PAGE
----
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Where do I find a map of 1910 Russia? My grandfather and his sister immigrated from a city that they spell differently on every document they complete. I would like to find the actual name and spelling of the city. Thanks.

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A map isn't a very efficient way of doing this. You need a Gazetteer. –  JustinY Oct 23 '12 at 23:19
    
Welcome to the site, Chrislynn. If you have a variety of spellings, consider posting a separate question with the specifics. There is a similar question here: genealogy.stackexchange.com/questions/1436/… –  GeneJ Oct 23 '12 at 23:21
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As an example, could you perhaps list the spellings you have encountered for that city? Someone on this forum may know it straight away and be able to point you at a suitable map in the same process. –  PolyGeo Oct 24 '12 at 0:16
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Another thing to keep in mind is that the spelling of the town may have changed over your grandfather's lifetime, or it might have had different names in different languages. This would be particularly likely in the area of modern Poland, Ukraine, Russia, Belorussia and Lithuania. IF you can provide additional detail on the place name (if possible including images of it written down), it may be possible for us to be more helpful. –  Gene Golovchinsky Oct 24 '12 at 6:23

4 Answers 4

Here is a map of Russia in 1912:

1912 map

Here is a map of Russia in 1910 (although with less detail):

1910 map

I could get you maps with more detail, however, if you could provide what region the city is in (Russia is a big place).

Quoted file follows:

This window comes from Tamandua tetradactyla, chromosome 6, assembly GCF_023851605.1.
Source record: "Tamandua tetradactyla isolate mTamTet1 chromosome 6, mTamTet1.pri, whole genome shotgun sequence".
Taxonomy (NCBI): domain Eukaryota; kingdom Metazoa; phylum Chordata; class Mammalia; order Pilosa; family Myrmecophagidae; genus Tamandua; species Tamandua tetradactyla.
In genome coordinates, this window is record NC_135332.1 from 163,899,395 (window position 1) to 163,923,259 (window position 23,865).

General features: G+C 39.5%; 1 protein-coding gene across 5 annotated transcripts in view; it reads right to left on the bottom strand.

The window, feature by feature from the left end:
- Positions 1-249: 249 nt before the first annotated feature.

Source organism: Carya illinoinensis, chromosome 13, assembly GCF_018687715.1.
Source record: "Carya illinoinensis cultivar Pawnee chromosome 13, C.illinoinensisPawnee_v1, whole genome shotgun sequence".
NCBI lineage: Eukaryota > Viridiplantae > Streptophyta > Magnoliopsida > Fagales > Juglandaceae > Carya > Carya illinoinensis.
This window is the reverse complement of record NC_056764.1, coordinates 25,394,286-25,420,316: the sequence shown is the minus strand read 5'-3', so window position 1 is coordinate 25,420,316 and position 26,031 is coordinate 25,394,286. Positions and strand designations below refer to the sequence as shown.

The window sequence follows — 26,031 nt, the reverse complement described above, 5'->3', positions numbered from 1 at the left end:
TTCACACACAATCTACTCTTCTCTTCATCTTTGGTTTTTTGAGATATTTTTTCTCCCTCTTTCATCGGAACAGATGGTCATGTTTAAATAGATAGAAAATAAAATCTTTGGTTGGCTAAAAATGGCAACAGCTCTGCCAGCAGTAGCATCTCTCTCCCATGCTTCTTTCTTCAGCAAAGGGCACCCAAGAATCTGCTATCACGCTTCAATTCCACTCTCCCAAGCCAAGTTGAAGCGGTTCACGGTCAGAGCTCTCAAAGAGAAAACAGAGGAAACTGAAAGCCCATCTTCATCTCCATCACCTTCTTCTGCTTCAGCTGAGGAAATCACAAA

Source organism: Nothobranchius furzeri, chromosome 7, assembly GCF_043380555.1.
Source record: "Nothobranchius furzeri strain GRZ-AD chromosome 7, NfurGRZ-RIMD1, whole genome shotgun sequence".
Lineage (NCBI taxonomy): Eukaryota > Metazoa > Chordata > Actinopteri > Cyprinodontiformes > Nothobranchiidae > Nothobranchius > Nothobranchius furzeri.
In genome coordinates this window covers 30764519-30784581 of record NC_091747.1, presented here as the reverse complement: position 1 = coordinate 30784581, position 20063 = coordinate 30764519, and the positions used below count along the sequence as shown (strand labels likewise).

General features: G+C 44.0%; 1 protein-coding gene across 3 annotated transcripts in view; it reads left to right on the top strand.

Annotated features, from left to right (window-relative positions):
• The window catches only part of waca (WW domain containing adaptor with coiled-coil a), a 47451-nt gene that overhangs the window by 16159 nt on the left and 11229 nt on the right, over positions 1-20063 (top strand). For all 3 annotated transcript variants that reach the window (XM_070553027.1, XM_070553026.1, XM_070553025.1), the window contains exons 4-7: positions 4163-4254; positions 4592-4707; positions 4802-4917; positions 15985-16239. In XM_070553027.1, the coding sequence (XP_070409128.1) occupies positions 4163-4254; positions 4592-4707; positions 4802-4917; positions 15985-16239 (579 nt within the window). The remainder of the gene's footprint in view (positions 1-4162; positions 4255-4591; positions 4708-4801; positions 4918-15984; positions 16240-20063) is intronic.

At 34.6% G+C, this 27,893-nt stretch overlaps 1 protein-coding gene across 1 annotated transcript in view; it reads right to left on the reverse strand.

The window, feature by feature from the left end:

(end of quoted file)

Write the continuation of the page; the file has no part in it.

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Please, please, keep in mind that the term "Russia" as used in early twentieth century documents in the United States regarding a 1910 immigration is far more likely to mean Poland, Lithuania, Latvia, Estonia, Belarus, Ukraine, Moldova, or parts of Romania. The old Russian Empire was huge, and more of the "Russian" emigration to the States circa 1910 was from areas that are today non-Russian.

Speaking of which, why not let us know what the city name was so we can help you? We have some good sleuths here who might be able to help.

And don't forget that many Russian cities (and former Russian Empire cities) had their names changed in the twentieth century, especially if the old name referenced a saint or religious figure. For example: Stanislau --> Stanislawow --> Ivano-Frankivsk (Ukraine); Saint Petersburg --> Petrograd --> Leningrad (Russia); Elizabethgrad --> Kirovograd (Ukraine); etc.

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There are a number of university departments, archives and other repositories that now make available their collections of images including maps for study on-line.

A search for {"historical maps" country name time..period} will usually give you plenty of choices.

As JustinY suggests, a Gazetteer may be a better tool so try {"historical gazetteer" Russia 1900..1915}

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You can find both a zoom and PDF 1910 map at:

http://etc.usf.edu/maps/pages/1900/1926/1926.htm

While there is no 1910 map at this site, University of Texas has links to an extenive collection of US and world maps that are useful (including some Sanborne Fire Maps) at:

http://www.lib.utexas.edu/maps/map_sites/hist_sites.html

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